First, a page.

‘You won’t like this.’
Jubair appeared troubled. Most unlike the man I first met. His self-confidence and composure shattered since. I wondered if his companion, Amera, had anything to do with it.
Nevertheless, he endured Charles’s onslaught dutifully, and without rancour. His answers were too glib, though, and I suspected our visit to Tevfik’s homestay had been reported back. No coincidence. We had been followed to the restaurant.
Hence Amera’s attitude; her desire not to be seen with us, and her insistence that Jubair handled it.
Jubair unfastened his watch, placed it on the table. ‘I’ll recap for you Mr. Fotheringay…’
While he brought Charles up to speed I shuffled in my seat, rubbed my leg, glanced around the terrace. Mostly empty now, tables being cleared and wiped down. I tuned in and out of the one-sided conversation, Charles hanging on every syllable.
‘Ibrahim denies any wrong doing … has manufactured a justification … his defence implicates Mr. Richard…’
What!? Implicates Mr. Richard?
They were looking at me. Charles shaking his head, frowning, and Jubair with what seemed like an apologetic expression.
‘I’m sorry,’ he said. ‘I tried to talk Amera out of it, but she insisted.’ He picked up his watch, glanced over the balustrade. ‘She has called the police.’
I jumped up and banged my fist on the table. ‘You bastard. This whole scene was a sham. You’ve set me up.’
‘No,’ he said, crossing his arms. ‘That was not ... and never has been my intention. I … we … need your help.’
‘Wait a minute,’ interrupted Charles. ‘Why go to all this elaborate subterfuge when you could have simply asked us?’
His head hung down. Didn’t answer. I suspected.
‘And how did you know we would visit Sabang?’ Charles in full stride.
Jubair looked up. ‘We didn’t expect you, Mr. Fotheringay, but we knew Mr. Richard would probably come to take back his houseboy. We encouraged Tevfik to facilitate that.’
Hence his phone call. Bloody can’t trust anyone.
‘Where is Eko?’ I said. ‘And what happened to Tevfik?’
Jubair smiled. ‘Eko is with Tevfik’s wife. She’s recuperating from her illness at her cousin’s resort. The boy is safe.’ He glanced outside once more as if expecting a motorcade of police cruisers emitting high-pitched sirens. ‘Tevfik, you’ll meet him soon. At the police station.’
I gave Charles a look. He shrugged. Probably thinking we’re here now, let’s go with it — or similar.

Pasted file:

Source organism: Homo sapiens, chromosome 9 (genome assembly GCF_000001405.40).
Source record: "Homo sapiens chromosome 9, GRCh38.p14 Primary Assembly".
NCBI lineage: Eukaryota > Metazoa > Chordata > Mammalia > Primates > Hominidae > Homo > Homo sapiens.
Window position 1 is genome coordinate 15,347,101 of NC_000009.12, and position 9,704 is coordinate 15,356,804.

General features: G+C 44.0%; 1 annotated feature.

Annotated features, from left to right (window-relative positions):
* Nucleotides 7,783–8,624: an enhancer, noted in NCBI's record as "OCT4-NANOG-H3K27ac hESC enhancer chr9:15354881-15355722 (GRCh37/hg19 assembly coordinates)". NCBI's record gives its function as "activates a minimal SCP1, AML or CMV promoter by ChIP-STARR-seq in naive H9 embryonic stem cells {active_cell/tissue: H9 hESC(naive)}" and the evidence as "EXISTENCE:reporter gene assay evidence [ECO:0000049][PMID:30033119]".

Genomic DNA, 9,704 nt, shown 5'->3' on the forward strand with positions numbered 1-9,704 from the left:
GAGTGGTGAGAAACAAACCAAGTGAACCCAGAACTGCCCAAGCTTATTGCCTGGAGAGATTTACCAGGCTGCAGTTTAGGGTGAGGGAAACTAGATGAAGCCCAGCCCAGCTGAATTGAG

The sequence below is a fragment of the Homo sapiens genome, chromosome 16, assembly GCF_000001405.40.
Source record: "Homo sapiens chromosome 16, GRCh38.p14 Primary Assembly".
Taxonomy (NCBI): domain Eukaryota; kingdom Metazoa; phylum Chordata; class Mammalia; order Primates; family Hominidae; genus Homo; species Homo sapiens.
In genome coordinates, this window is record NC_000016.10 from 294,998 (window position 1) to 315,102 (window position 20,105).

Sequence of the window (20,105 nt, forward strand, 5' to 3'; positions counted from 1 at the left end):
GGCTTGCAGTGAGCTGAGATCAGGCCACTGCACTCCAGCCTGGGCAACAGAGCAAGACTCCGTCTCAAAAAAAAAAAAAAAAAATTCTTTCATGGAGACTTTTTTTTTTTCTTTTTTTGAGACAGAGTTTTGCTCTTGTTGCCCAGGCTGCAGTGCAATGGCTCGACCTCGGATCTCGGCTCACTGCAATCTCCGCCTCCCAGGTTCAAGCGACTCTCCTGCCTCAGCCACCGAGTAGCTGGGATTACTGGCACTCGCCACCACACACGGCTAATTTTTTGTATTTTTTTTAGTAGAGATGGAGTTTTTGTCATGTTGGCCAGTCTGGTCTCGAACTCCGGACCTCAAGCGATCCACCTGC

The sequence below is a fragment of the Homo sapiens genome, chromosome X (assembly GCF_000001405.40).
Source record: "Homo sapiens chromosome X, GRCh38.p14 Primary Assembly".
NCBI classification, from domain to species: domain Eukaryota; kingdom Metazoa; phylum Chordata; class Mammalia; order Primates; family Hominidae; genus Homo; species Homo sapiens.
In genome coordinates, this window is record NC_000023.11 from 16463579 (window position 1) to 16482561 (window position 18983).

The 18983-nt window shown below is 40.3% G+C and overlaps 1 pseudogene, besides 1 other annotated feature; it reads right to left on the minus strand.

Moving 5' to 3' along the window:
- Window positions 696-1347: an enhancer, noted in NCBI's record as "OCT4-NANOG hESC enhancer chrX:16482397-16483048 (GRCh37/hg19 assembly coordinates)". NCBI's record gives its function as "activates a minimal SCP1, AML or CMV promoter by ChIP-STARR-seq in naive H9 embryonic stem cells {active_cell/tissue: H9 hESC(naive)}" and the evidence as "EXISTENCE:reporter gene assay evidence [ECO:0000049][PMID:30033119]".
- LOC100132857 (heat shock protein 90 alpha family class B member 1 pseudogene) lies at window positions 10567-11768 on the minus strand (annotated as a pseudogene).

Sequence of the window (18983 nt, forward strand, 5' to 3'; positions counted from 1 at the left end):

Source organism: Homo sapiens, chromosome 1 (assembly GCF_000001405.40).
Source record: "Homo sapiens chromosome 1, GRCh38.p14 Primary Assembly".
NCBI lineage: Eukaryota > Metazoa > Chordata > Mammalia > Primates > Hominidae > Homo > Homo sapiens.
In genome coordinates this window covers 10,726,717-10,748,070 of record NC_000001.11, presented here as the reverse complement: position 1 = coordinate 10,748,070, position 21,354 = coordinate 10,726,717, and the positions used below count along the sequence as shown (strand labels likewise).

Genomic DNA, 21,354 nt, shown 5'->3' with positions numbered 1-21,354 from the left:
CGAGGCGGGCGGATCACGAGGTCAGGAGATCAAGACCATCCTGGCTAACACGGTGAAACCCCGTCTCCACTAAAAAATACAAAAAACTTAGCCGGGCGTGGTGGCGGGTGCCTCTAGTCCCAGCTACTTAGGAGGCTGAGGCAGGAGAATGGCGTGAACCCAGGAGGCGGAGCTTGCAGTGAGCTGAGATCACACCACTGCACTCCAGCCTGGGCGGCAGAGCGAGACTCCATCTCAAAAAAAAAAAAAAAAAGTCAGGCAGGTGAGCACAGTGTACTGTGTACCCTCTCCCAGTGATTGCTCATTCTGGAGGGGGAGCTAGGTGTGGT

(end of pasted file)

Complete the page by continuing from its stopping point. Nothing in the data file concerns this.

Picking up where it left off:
Which was all very well, but my head was on the block. Good news, though, about Eko, if I could wriggle out of whatever I was accused of, and quickly.
Sharia police posed a different challenge. For years, we had kept ourselves inconspicuous while at the House in north Sumatra, a province away from the Free Aceh Movement troubles. Since the tsunami, hundreds of aid workers moved in to rented accommodation, and Sabang became an R&R island.
I hoped by now the police were familiar with the constant influx of foreigners, their ways and behaviours, but the law was strict, and I didn’t want to fall foul of it…
…‘Okay. Let’s move. Our escort’s arrived.’
Charles prodding through my reflections stirred me into action. Outside, after settling our bill, two police hustled us all into a Toyota mini-bus and drove us to the police station.
It soon became clear. Ibrahim was being interviewed, while the three of us met Tevfik in another room. He sat in a wooden chair, elbows pressed against a table top, head in hands. When we entered he offered us a weak smile, and a subdued Islamic greeting.
Not a happy reunion.
Charles wasn’t fazed. He took centre stage as we pulled up chairs and sat. I listened while he addressed them.
‘We’re really not interested in your internal affairs, so if you can clear Richard from any supposed wrong-doing, we can get on our way.’
Tevfik raised his head, looked at Jubair. ‘Tell him,’ he said.
Jubair coughed. ‘Ibrahim is accusing Mr. Richard of conspiring with Tevfik. That’s it.’
‘That’s it?’ I said. ‘I had nothing to do with your bloody sting operation.’
Jubair held up a hand. ‘You travelled from Lampu’uk together — witnessed at several police check-points. Ibrahim makes a convincing case of your involvement.’
Charles interrupted. ‘So what?’
‘He said Mr. Richard persuaded him to bring the money to Tevfik to fund new projects in Sabang.’
‘Jeez,’ I said, ‘all bloody bullshit.’
‘Not to the police,’ said Jubair. ‘Robbery is a serious crime.’
Tevfik chimed in. ‘And it’s our word against his. Worse still. Muslim Relief are distancing themselves from all this.’
Oh, heck. Bloody Amera?
A knock on the door, and in came a police officer. His dapper apparel designated him as a senior officer, confirmed on introduction.
‘I will need statements from all of you,’ he said, looking at me. ‘Mr. Richard? You first.’
At that moment my phone rang. I took it out. Delcie. I didn’t have the inclination to explain my predicament, and with the policeman beckoning me, I told her I didn’t know when I’d return, and switched off.
The “interview” lasted one hour, most of which was written down. In English. I read it over a few times, made adjustments, and signed it. I was told to wait.
In a holding cell. With an empty bucket, a few cockroaches, and a box of Kleenex as company.
The processing — I presumed — moved into the early hours. By then my belongings had been confiscated, and I’d laid out supine on the stained mattress in the cell, and dozed off. No spirits visited me, not even Angelique. I awoke at dawn call to prayer, alone.
Where was Charles? Or Tevfik?